An observer, B, on and at the center of the train when the lightning strikes will not observe the light from the flashes arrive at the same time. This is easily seen using A's coordinates. The flashes arrive at B at times L/(2*(1 - v/c)) for light from the back of the train and L/(2*(1 + v/c)) for light from the front of the train. This is because B moves toward the light from the front of the train and away from the light at the back of the train. The light arrivals are distinct events in A's rest frame. They can't be the same event in B's rest frame unless the coordinate transformation between the two frames is singular.

B, therefore, sees the arrivals as distinct events and therefore concludes that the flashes aren't simultaneous since she was midway between the lightning strikes and she believes that the speed of light is c no matter who observes it.

*Snip*

> I agree with you. The way the experiment is set up A sees the flashes simultaneous and the flashes are simultaneous events B sees the flashes not simultaneous and the flashes are not simultaneous events, because B has speed v.

However I have two problems First you can set up the experiment in a different way with B still having the same speed v such that: A sees the flashes not simultaneous and the flashes are not simultaneous events B sees the flashes simultaneous and the flashes are simultaneous events.

The two experiments are identical.

No, they're not. In one experiment, light from the flashes reaches A at the same time and, in the other, light from the flashes reach B at the same time. Since A and B are at the same place when the light is emitted but not when it's received, the two experiments are not identical.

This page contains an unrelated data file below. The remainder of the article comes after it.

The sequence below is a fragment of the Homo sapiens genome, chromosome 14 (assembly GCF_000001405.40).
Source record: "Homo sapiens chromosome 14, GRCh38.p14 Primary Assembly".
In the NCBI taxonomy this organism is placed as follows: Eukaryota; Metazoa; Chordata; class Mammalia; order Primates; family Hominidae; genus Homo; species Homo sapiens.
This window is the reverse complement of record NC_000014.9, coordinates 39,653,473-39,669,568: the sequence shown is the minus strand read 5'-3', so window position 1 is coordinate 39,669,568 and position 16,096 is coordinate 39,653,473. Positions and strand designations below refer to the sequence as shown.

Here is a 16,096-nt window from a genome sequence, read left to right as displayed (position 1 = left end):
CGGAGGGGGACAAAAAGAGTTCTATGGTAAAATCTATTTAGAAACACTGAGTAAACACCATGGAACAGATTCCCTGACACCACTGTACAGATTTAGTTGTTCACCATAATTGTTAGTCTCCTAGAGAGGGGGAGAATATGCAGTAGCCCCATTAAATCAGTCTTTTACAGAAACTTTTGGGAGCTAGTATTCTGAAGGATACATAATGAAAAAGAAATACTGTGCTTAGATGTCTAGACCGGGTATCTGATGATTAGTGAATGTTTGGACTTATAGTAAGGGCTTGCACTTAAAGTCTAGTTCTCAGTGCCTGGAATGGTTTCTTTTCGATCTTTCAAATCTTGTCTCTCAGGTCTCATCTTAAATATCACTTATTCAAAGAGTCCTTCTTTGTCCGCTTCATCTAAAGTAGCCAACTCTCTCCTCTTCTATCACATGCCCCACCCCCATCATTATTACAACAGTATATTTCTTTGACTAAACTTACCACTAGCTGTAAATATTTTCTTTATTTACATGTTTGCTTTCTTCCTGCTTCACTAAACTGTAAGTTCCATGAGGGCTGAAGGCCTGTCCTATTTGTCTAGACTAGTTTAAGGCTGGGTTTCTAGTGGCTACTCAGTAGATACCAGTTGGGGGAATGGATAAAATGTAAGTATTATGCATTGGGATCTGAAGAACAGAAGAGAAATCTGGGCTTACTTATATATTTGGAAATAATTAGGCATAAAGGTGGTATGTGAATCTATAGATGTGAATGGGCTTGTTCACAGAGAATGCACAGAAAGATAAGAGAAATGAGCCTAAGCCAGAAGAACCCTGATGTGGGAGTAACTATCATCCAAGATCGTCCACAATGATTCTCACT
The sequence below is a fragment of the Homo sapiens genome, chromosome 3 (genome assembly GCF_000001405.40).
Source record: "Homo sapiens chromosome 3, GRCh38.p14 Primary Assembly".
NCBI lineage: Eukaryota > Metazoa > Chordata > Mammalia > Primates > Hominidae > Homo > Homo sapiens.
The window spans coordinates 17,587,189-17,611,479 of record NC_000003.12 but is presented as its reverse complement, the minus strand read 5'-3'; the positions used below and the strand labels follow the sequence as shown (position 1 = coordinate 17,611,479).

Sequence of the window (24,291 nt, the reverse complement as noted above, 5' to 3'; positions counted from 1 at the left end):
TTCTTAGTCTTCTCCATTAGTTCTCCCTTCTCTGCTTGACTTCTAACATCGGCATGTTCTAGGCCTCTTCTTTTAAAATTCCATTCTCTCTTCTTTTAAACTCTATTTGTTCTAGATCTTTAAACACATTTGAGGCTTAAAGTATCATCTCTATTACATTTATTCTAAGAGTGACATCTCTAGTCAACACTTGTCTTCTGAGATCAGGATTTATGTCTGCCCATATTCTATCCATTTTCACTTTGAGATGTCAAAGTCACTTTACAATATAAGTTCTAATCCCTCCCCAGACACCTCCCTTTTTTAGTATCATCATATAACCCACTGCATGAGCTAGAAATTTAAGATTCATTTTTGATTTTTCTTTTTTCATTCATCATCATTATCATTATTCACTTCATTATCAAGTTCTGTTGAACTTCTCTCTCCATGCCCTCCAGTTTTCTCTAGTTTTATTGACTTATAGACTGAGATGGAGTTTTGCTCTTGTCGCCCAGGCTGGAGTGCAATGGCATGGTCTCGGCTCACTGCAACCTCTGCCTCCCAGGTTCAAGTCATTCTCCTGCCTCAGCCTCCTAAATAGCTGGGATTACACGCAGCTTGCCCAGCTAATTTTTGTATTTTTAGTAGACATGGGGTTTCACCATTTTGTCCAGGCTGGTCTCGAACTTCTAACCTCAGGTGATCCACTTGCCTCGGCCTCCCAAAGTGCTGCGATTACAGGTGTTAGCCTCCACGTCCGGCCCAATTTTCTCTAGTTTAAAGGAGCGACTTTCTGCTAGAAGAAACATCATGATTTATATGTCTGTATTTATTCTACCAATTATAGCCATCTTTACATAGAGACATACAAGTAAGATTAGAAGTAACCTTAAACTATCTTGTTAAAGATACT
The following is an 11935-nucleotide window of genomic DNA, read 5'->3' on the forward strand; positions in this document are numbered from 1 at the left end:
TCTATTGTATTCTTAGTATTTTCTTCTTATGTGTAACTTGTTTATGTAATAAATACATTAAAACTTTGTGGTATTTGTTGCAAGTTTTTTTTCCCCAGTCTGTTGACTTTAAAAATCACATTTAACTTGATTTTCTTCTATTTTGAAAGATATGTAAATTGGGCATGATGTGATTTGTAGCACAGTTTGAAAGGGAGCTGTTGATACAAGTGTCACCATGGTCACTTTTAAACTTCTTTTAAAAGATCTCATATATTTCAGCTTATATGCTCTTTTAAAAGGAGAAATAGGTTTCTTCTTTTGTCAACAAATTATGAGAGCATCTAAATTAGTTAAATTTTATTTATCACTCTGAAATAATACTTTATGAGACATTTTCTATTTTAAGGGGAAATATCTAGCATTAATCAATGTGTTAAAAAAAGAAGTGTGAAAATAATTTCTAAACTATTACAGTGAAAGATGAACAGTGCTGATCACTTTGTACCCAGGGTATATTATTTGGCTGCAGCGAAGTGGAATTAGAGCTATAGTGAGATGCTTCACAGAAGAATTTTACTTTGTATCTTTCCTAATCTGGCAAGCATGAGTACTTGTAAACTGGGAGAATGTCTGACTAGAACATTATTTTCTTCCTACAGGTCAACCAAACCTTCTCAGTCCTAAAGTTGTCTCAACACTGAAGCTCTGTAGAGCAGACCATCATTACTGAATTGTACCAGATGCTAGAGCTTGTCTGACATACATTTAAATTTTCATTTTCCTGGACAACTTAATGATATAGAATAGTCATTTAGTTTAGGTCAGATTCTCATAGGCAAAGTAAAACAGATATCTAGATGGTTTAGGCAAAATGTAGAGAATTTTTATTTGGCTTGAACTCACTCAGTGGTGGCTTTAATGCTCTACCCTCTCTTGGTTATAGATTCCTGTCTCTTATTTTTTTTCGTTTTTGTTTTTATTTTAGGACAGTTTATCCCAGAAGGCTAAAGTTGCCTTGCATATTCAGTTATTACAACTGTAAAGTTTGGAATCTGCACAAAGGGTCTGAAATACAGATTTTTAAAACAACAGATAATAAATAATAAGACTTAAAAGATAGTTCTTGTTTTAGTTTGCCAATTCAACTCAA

> For the second experiment, from the point of view of frame of B: B has a speed 0 and A has a speed v

There's a more fundamental difference. In the original experiment, what you write above is true also. You're looking at the same experiment from two different frames. But in either frame, the light arrives from the flashes at the same time at A, not B. In the second experiment, light arrives at the same time at B, not A.

You're describing two different experiments, not the same experiment as described in 2 different frames.

> But are the experiments truelly identical Is there a difference between the two. IMO there is a difference in signal strength in the two flashes received.

There's a more fundamental one as I pointed out above.

> In the first experiment A sees the flashes simultaneous but of equal strength. In the second experiment B sees the flashes simultaneous but not of equal strength.

No. That involves some assumptions about how the light sources are moving relative to the observers. Such assumptions are not made in Einstein's gedanken experiment. He just made assumptions about where the sources were and when they emitted the light.

You're adding extra assumptions that have nothing to do with the gedanken experiment.

You have been posting ignorant crap about this gedanken for years now. Why don't you admit to yourself that you're never going to figure it out or that you don't want to figure it out.

John Anderson


5 Train Thought Experiment

Van: Nicolaas Vroom
Onderwerp: Re: train thought experiment
Datum: donderdag 29 maart 2001 21:50

Wayne Throop schreef in berichtnieuws 985807890@sheol.org...
> > "Nicolaas Vroom" wrote
I agree with you. The way the experiment is set up A sees the flashes simultaneous and the flashes are simultaneous events B sees the flashes not simultaneous and the flashes are not simultaneous events, because B has speed v.
>

B doesn't "have speed v". B is moving at v wrt A. Speed isn't something an object "has", in and of itself. It is just as accurate to say that A is moving at -v wrt B; or in the misleading terminology, that B "has" speed 0, and A "has" speed -v.

So again. B doesn't "have speed v" in any meaningful intrinsic sense.

I agree with you A is rest frame B has speed of v relative to A

> > However I have two problems First you can set up the experiment in a different way with B still having the same speed v such that: A sees the flashes not simultaneous and the flashes are not simultaneous events B sees the flashes simultaneous and the flashes are simultaneous events.

The two experiments are identical.

>

You contradict yourself. You just said the experiment was set up in a different way, and then you said the experiments are identical.

They are different because the only thing you have to change is the length of the train

> In fact, if you arrante for the light to reach B at the same time, you are not doing the same experiment, even if B has v wrt A.